Training for Flying Naval Marine Aeroplanes at Windermere
Following the outbreak of war, Adams joined the RNAS becoming a Lieutenant Colonel with the DSC and MBE, and Wakefield joined the Cheshire Regiment becoming commander of a Labour Battalion on the Western Front. On 11 November 1914, the Cockshott Point hangar lease, together with Waterhen, Seabird and Lakes Monoplane were sold by the Lakes Flying Company to the Northern Aircraft Company Limited.
‘Large numbers of probationary Sub-Lieutenants R.N. were sent to Windermere for basic instruction, in addition to those who had already qualified on land machines.’ – Britain’s Seaplane Pioneers by M H Goodall, Air Pictorial January 1988.
The School was taken over on behalf of the Government, and in May 1916 training operations at Cockshott Point and Hill of Oaks became RNAS Unit Hill of Oaks. In June 1916, the headquarters of the RNAS at Windermere moved from Cockshott Point to Hill of Oaks, and, with the departure of civilian instructors, the name was changed to RNAS Windermere.
A Royal Naval Air Station was established at Hill of Oaks 1916-1917. At various times, the fleet included 4 Nieuport VI.H seaplanes, 9 F.B.A. flying boats and 3 Short 827 seaplanes.
The first pupil to obtain a Hydro-aeroplane Certificate at RNAS Hill of Oaks was Paul Gadbois, on 14 June 1916. He departed Windermere on 26 June 1916, but two weeks later was seriously injured in a seaplane accident. The last pupil to obtain a Certificate at Windermere was Edward Haller, on 16 August 1916. He joined the RFC, but was killed on 3 June 1917, when shot down flying a Sopwith 1½ Strutter.
RNAS personnel involved themselves in the local community, even putting on a concert. However, parents of daughters complained that the prefix to RNAS Hill of Oaks stood for Rather Naughty After Sunset!
A Tribute to Windermere
‘Perhaps the greatest tribute we can pay Hill of Oaks, Windermere is that but for its existence, just a few years later Britain could quite easily have starved to death as a result of the U-boat blockade. Thankfully the deterrent aspect of seaplanes and other aerial craft forced enemy submarines to stay under the surface and therefore make them less effective.’ – The Airfields of Britain Conservation Trust.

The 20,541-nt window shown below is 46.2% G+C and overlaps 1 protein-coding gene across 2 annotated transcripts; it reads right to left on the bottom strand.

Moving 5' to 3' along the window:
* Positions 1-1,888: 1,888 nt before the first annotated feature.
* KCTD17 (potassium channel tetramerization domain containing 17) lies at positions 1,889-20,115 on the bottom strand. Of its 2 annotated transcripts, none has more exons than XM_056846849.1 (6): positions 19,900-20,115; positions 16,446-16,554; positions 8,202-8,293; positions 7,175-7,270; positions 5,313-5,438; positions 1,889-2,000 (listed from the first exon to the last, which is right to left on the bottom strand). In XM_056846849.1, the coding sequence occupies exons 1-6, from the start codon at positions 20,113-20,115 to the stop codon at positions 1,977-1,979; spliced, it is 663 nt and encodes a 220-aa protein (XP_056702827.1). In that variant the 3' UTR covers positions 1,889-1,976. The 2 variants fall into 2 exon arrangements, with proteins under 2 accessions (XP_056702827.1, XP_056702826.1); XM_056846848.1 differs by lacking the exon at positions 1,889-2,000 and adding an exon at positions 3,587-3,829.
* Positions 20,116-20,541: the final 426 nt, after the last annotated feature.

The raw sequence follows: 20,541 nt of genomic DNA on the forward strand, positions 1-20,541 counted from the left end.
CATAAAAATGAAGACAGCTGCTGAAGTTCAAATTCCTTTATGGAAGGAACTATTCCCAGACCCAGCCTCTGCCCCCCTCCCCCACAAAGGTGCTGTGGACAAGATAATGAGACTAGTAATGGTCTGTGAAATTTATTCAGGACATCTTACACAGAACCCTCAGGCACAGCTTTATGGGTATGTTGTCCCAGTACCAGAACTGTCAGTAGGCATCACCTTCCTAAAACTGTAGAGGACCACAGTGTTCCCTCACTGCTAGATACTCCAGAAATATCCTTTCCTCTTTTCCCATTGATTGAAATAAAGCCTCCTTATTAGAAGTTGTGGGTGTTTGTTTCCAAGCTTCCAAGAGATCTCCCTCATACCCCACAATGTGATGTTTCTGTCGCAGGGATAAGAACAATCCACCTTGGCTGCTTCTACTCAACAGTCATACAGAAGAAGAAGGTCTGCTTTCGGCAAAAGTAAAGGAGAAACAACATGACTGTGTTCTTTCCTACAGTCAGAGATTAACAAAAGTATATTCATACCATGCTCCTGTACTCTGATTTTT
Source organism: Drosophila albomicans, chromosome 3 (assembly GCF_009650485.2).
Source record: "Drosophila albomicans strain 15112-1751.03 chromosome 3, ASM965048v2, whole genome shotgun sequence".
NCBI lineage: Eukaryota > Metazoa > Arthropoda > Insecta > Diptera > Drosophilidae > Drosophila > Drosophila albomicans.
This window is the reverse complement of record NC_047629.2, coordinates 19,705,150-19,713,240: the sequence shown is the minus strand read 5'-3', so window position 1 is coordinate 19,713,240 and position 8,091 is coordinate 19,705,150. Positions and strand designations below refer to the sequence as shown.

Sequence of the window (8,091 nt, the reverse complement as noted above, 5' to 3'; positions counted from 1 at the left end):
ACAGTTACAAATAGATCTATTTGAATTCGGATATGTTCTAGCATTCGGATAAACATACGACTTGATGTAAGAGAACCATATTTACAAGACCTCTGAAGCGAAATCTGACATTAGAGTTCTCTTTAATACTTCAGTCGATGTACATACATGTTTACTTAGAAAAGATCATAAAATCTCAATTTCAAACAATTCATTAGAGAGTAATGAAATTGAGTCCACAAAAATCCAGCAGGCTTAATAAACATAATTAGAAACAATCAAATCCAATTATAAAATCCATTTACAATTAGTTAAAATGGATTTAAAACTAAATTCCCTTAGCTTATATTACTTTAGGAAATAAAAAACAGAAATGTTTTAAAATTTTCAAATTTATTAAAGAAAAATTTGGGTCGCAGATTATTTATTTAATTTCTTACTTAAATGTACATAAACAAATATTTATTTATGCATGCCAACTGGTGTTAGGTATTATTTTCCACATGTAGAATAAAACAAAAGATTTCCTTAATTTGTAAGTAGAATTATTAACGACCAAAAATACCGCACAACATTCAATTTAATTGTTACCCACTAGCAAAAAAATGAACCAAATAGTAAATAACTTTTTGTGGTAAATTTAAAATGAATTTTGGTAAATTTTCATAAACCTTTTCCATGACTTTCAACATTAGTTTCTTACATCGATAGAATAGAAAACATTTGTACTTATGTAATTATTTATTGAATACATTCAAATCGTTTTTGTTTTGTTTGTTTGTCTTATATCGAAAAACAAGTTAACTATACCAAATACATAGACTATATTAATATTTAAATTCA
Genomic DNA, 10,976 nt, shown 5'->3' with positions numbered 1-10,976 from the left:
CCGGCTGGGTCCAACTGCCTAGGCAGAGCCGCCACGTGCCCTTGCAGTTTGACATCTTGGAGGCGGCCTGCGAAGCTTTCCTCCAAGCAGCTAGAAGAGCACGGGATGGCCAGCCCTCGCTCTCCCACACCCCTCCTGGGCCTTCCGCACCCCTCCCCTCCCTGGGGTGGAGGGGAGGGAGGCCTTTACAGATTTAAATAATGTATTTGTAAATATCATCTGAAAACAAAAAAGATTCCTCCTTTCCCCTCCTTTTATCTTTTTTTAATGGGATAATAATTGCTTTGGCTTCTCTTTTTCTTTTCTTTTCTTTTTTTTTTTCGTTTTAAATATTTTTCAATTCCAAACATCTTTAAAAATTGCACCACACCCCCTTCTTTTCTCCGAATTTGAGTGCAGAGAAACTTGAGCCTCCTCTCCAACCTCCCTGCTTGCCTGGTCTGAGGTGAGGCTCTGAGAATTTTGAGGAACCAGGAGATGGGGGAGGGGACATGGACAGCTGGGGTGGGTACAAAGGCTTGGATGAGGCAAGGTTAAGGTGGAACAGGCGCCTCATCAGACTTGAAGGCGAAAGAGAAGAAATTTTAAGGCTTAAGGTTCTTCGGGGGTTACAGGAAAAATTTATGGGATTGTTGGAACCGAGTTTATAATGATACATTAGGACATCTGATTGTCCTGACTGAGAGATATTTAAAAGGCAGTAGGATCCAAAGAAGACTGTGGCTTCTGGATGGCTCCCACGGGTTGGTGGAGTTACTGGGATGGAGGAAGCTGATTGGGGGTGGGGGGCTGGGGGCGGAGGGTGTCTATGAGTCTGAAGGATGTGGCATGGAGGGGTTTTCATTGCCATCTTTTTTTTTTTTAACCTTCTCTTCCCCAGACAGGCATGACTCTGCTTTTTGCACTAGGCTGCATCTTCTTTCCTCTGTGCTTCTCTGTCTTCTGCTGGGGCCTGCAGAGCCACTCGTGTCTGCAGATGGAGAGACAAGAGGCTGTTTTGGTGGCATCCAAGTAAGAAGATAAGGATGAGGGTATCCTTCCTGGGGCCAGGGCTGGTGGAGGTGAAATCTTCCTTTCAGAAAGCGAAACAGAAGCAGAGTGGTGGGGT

On 20 May 1917, two ex-Windermere pupils, Flight Sub-Lieutenants Charles Morrish and Henry Boswell, were officially credited with the first aerial sinking of a U-boat. Both of them were awarded the Distinguished Service Cross.
Borwick & Sons, boat builders of Bowness-on-Windermere, who constructed the floats and aeroplanes of Oscar Gnosspelius (later Major), Waterbird’s floats, floats for the RNAS and pinnaces for the Admiralty, were sub-contracted in 1918 to manufacture Felixstowe flying boat hulls.
On 10 May 1918, Captain Cooper Pattinson from Windermere was first pilot of an S.E. Saunders Ltd-built Felixstowe flying boat which shot down a Zeppelin at Heligoland Bight, for which he was within the first recipients of the Distinguished Flying Cross. On 16 May 1918, whilst carrying out an anti-submarine patrol, he achieved the record for the longest duration flight for a flying boat during World War 1 at that time of 9 hours 45 minutes. It is claimed that Pattinson invented the spotlight altimeter in 1918, wrongly attributed to Guy Gibson in 1943 in the Dam Busters film.
On 3 June 1918, ex-Windermere pupils Captains Harold Gonyon and Victor Bessette were also amongst the first recipients of the Distinguished Flying Cross.
Flight Lieutenant Wavell Wakefield
Captain Arthur Wakefield
Doctor Arthur Wakefield (Edward Wakefield’s brother) unveiled a memorial on 8 June 1924 at the summit of Great Gable to the twenty members of The Fell & Rock Climbing Club who fell in World War One.
Windermere: birthplace of British naval and civil marine aeroplanes
By Clifford Fleming Williams